Central banks are institutions that manage a nation’s currency, money supply, and interest rates. Central banks also oversee a nation’s banking system and are the lenders of last resort in a time of crisis. Central banks are normally a separate body from the political establishment. The goal of central banks is to create stability and low inflation in the system.
There’s one point that I cannot stress enough in this column, and longtime readers are sure to know it: consumer confidence is extremely important for economic growth here in America.
It’s simple logic. Because so much of our economy is built on domestic spending, without an increase in consumer confidence, consumer spending will languish and we won’t have higher levels of economic growth.
Recently, new information from the Conference Board was quite disappointing. The Consumer Confidence Index dropped to a seven-month low in November to 70.4, following a decline in October as well. (Source: “Consumer Confidence Declines Again in November,” The Conference Board web site, November 26, 2013.)
Over the short term, consumer confidence declined due to people stating their concerns regarding a weakening of economic conditions. What’s more concerning is that the expectations for the next six months worsened, as people stated they were increasingly worried about their job prospects and earnings, which isn’t a surprise considering the data hasn’t been all that positive lately, especially when it comes to wage growth.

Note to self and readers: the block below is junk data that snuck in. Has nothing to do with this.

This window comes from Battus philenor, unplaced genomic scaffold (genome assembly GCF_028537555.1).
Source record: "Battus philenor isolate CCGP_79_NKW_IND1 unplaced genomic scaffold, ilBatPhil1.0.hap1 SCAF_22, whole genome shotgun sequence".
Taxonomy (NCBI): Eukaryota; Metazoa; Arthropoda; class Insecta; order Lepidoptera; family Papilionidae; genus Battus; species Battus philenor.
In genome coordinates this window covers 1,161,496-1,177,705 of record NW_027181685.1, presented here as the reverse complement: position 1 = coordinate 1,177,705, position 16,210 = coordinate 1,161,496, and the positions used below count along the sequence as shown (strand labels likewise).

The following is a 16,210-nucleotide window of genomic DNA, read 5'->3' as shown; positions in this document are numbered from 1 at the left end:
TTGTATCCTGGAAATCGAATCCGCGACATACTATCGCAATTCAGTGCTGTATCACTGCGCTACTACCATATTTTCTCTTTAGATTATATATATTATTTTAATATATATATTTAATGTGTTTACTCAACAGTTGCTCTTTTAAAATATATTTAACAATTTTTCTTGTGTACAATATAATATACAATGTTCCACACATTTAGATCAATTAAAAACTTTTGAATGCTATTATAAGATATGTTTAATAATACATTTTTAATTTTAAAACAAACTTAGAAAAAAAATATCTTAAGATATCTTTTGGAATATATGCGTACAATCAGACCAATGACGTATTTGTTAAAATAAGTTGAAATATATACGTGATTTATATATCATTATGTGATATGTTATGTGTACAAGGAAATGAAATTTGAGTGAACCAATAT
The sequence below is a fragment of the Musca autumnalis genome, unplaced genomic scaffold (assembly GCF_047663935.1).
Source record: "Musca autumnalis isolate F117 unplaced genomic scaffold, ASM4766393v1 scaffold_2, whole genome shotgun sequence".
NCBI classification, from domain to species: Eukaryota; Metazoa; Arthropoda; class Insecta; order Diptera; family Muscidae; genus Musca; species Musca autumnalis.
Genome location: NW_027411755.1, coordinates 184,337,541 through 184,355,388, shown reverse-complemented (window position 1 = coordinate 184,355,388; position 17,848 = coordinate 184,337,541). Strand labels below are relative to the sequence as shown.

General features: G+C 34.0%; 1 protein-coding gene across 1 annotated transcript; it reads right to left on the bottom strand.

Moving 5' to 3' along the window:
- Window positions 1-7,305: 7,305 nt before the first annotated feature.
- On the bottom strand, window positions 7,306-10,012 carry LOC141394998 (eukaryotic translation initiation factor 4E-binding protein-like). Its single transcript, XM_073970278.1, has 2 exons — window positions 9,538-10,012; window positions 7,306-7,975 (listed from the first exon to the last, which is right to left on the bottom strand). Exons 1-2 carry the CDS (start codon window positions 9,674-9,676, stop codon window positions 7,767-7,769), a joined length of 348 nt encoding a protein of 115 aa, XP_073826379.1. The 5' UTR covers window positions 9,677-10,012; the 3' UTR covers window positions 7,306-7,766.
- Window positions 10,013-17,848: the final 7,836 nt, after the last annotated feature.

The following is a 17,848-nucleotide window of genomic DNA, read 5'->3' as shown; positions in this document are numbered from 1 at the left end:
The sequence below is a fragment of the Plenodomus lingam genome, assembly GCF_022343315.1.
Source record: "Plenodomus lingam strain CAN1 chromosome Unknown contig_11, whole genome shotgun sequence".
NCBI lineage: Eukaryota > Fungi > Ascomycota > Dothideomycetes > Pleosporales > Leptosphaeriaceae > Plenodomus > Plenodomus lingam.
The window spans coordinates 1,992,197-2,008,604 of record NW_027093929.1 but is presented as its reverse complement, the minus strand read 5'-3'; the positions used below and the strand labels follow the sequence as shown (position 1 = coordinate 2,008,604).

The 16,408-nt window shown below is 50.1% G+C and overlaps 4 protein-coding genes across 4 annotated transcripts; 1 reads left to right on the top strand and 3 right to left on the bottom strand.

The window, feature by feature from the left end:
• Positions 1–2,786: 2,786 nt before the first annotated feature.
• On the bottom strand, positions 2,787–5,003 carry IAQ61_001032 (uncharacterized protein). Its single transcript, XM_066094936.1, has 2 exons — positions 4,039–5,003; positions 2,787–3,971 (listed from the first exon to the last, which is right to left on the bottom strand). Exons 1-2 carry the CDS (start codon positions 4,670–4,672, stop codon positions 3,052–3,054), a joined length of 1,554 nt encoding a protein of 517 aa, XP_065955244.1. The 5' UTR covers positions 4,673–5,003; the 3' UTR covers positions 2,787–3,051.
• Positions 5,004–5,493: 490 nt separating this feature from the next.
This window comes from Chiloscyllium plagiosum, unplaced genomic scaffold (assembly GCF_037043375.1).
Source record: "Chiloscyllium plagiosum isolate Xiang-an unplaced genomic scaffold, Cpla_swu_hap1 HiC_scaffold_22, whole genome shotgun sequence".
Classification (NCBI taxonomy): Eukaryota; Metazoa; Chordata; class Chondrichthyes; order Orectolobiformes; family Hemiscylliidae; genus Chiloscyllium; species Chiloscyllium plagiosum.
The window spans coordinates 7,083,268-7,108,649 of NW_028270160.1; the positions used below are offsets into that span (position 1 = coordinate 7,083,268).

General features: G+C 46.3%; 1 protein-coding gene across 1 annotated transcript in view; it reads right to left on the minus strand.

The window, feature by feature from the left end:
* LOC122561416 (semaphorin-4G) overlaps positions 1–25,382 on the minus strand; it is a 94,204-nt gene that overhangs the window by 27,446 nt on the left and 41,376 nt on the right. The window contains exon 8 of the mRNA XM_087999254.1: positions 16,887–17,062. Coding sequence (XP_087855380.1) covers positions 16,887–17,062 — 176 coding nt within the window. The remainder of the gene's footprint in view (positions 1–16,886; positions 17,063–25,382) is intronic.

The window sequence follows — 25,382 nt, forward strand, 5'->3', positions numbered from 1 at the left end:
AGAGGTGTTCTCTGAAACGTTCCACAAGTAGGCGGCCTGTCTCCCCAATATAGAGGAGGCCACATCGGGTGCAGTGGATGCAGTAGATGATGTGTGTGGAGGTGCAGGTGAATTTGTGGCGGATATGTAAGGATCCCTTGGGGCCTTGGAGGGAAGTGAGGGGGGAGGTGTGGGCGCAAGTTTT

If consumer confidence is turning pessimistic over the stability of jobs or paychecks, how can we really expect the average American to increase their spending or businesses to feel more confident in expanding?
This type of uncertainty leads to slower economic growth. If you are unsure of your financial health over the next few months, chances are you won’t increase your spending, and a lower level of consumer confidence leads to muted economic growth.
Clearly, one market sector I am worried about is that of companies catering to the average American.
Chart courtesy of www.StockCharts.com
Target Corporation … Read More
“Impressive” is the only word I can think of to describe the moves of the S&P 500 and Dow Jones Industrial Average to new record highs last Thursday.
Call it the “Bernanke bounce” if you want, but if you didn’t believe the Federal Reserve’s easy monetary policy was behind the bull market before, then you must by now.
In June, when the Fed announced its exit plan for its stimulus, the stock market sold off. Then there were a slew of muted economic reports along with the Federal Open Market Committee (FOMC) meeting minutes that suggested the bond tapering by the Fed might not happen as soon as many had thought—the response was a rally that drove the stock market to a record.
Some are arguing that earnings by Alcoa Inc. (NYSE/AA) helped, but it was only one reading. Of course, both JPMorgan Chase & Co. (NYSE/JPM) and Wells Fargo & Company (NYSE/WFC) also beat on revenues and earnings on Friday. We could see another upside push as the leadership from the big banks has helped to drive the stock market this year.
The earnings season will likely be good due to the reduced expectations. Corporate America is not exactly expanding quickly, but it is growing fast enough to satisfy the lower sights of Wall Street.
The easy money will continue to be made as long as the Fed holds back, so enjoy the ride.
The stock market is bullish. Investor sentiment continues to be extremely bullish with the ratio of new highs to new lows above 90%. On Thursday, there were 347 new highs on the New York Stock … Read More